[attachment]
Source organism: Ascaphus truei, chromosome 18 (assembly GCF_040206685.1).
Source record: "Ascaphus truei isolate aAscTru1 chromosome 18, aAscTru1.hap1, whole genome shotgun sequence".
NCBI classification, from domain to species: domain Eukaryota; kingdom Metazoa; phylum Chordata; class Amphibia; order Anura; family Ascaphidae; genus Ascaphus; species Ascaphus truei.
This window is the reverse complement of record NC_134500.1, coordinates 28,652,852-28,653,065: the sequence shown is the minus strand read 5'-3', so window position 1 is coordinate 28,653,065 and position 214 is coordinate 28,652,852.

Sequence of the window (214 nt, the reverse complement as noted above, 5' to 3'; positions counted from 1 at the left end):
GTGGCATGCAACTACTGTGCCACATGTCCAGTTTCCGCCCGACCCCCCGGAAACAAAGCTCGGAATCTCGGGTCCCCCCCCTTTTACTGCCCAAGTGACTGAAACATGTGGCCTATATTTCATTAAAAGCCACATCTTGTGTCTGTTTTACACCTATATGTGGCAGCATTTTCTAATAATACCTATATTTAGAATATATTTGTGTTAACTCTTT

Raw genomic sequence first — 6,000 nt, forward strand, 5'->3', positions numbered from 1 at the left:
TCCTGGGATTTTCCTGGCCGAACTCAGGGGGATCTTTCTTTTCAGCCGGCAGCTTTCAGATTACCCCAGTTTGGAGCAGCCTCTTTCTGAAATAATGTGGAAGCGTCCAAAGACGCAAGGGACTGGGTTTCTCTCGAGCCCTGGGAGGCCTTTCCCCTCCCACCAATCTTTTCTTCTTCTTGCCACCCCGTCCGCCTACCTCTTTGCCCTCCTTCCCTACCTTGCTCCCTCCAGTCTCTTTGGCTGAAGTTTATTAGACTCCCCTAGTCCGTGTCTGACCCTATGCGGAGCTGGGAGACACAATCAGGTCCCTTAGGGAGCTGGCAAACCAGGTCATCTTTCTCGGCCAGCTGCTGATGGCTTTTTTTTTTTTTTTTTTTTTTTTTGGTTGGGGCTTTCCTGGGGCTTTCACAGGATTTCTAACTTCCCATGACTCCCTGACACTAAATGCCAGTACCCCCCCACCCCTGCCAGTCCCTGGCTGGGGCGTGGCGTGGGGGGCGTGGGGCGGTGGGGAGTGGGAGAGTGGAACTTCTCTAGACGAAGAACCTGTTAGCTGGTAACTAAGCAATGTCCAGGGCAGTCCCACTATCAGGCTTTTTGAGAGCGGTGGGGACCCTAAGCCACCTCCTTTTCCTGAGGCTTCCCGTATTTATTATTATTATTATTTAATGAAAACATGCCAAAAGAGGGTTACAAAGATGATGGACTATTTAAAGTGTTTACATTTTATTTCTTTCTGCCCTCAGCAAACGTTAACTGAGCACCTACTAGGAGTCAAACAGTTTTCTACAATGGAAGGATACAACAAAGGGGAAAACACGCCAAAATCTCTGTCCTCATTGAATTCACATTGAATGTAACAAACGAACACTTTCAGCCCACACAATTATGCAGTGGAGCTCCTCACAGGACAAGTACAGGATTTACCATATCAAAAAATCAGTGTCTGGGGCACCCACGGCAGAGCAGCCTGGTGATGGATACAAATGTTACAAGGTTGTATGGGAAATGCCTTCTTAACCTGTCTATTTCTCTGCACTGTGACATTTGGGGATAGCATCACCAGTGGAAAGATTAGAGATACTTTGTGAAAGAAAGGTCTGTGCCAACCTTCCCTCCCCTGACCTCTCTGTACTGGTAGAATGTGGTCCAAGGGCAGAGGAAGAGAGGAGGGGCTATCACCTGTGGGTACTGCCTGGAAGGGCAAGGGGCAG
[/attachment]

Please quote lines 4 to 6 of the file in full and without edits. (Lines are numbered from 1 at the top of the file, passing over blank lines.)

This window is the reverse complement of record NC_134500.1, coordinates 28,652,852-28,653,065: the sequence shown is the minus strand read 5'-3', so window position 1 is coordinate 28,653,065 and position 214 is coordinate 28,652,852.

Sequence of the window (214 nt, the reverse complement as noted above, 5' to 3'; positions counted from 1 at the left end):
GTGGCATGCAACTACTGTGCCACATGTCCAGTTTCCGCCCGACCCCCCGGAAACAAAGCTCGGAATCTCGGGTCCCCCCCCTTTTACTGCCCAAGTGACTGAAACATGTGGCCTATATTTCATTAAAAGCCACATCTTGTGTCTGTTTTACACCTATATGTGGCAGCATTTTCTAATAATACCTATATTTAGAATATATTTGTGTTAACTCTTT